While smallpox has been eradicated since 1980, the World Health Organization (WHO) still maintains a stockpile of the virus — a measure which is becoming an increasingly contentious issue for members of the 194-nation organization. Some scientists argue that the stockpiles of the virus should be maintained until there is a completely confirmed response to any possible future smallpox outbreak, while other scientists argue that the danger of an accidental outbreak or terrorist bioattack using the virus far outweighed any advances to be made by additional live testing.

  • Scientists: immediate action required to address superbugs’ threat

    Scientists warn that drug-resistant superbugs demand an immediate, serious response and that the steps required to plan for these pathogens were not properly taken in previous decades. “[A] world without effective antibiotics would be ‘deadly,’ with routine surgery, treatments for cancer and diabetes and organ transplants becoming impossible,” says one scientist. The scientists warn that if action is not taken immediately, the massive health gains made since Alexander Fleming’s discovery of penicillin in 1928 will be lost forever.

  • Canada donates Biosafety Level 3 modular laboratory to Caribbean health authorities

    The Biological Security program of Canada’s Global Partnership Program(GPP) has officially transferred a new biological containment laboratory to the Caribbean Public Health Agency(CARPHA). The Biosafety Level 3 (BSL-3) modular laboratory facility, a first in the Caribbean and located in Port of Spain, Trinidad and Tobago, improves diagnostic capabilities for human and veterinary pathogens with high epidemic potential.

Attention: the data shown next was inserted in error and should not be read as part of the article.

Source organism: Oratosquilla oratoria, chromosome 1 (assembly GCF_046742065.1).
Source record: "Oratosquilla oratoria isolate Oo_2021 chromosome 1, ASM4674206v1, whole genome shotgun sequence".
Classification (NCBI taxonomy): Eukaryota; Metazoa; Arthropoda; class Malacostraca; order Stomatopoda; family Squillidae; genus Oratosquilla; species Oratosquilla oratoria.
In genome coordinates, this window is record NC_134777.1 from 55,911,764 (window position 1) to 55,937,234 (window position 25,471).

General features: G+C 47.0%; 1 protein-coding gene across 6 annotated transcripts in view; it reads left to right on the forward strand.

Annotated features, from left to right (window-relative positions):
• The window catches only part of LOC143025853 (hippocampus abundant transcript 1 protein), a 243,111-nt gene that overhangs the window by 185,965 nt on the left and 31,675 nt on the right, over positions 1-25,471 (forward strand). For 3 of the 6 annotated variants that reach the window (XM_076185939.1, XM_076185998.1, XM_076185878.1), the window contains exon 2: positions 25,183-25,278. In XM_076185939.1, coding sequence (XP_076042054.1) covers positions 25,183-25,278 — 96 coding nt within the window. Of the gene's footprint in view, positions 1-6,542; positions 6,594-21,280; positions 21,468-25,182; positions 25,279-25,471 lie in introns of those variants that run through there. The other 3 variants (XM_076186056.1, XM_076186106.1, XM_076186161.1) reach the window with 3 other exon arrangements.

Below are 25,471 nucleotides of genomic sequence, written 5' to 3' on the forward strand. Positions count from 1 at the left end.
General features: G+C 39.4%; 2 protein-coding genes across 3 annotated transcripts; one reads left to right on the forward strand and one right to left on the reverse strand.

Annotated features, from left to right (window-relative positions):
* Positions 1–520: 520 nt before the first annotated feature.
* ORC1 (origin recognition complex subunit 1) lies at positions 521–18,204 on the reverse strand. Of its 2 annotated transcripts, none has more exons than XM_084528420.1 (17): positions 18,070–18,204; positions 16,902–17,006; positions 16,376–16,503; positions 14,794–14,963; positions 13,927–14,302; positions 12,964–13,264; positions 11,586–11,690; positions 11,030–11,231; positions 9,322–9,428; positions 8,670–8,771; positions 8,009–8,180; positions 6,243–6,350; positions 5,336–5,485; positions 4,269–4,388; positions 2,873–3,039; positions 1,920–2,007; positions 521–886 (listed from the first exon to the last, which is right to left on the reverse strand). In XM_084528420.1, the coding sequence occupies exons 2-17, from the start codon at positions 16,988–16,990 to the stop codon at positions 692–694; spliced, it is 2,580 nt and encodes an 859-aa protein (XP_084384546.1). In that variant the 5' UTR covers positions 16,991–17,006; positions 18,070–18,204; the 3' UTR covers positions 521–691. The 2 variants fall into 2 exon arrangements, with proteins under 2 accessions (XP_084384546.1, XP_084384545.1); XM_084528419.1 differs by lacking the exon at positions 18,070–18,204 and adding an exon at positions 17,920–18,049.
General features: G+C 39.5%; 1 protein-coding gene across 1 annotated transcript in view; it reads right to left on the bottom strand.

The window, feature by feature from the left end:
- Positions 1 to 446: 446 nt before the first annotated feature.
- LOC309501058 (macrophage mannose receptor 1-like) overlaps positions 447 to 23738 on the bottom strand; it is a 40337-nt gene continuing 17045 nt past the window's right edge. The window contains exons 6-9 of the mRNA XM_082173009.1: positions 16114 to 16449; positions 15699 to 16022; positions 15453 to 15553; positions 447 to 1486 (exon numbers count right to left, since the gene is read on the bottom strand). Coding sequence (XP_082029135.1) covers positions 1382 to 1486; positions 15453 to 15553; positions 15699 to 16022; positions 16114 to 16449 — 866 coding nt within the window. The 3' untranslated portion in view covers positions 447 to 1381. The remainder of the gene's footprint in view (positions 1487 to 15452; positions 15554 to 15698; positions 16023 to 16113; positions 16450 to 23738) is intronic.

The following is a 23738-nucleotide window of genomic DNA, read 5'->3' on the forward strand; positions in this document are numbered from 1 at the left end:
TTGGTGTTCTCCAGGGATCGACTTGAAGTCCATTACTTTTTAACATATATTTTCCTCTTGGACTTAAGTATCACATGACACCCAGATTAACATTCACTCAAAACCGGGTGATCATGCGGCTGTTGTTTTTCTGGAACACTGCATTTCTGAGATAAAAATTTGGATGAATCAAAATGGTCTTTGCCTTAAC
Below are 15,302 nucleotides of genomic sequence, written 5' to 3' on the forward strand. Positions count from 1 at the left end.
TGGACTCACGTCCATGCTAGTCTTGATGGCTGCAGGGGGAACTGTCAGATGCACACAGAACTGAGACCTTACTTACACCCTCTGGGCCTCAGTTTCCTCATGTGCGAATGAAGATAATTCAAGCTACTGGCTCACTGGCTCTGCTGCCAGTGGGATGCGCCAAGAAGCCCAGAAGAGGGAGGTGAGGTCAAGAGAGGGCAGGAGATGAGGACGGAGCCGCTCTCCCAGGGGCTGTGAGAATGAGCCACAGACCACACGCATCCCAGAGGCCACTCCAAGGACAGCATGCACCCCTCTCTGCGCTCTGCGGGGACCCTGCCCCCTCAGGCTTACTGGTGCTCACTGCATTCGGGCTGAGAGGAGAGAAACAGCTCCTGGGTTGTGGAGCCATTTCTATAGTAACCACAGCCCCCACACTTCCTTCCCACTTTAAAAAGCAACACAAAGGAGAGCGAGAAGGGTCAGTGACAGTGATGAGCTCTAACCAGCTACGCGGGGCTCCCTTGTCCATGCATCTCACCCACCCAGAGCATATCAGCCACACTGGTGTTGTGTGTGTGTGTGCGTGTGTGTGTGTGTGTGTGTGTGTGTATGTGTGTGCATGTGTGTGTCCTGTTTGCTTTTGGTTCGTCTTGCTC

• Leidos awarded DHS Plum Island biolab contract

    DHS awarded Reston, Virginia-based Leidos a prime contract to support and supplement the Science and Technology (S&T) Agricultural Scientific Program at the Plum Island Animal Disease Center (PIADC). The single-award time and materials (T&M) contract has a one-year base period of performance, four one-year options, and a total contract value of approximately $12 million if all options are exercised. Work will be performed in Orient Point, New York.

  • Extreme weather exposes the toxic legacy of an industrial past

    The increase in the number and intensity of extreme weather events in the United States carries with it yet another, more insidious danger: it forces to the surface toxic lead from long-shuttered smelters. Lead smelters had mostly closed down in the United States by the 1980s, but they left behind millions of tons of toxic waste. One example: In 2011, Joplin, Missouri suffered a devastating tornado which killed 158 people and flattened much of the city. Decades of lead processing in the Joplin area had created about 150 million tons of toxic wastes, with about 9 million tons still remaining after a federal Superfund cleanup. The 2011 tornado forced some of the buried lead to the surface, forcing Joplin to spend $3.5 million so far on lead clean up. The city now requires builders to test for lead, and clean up any traces, before beginning construction.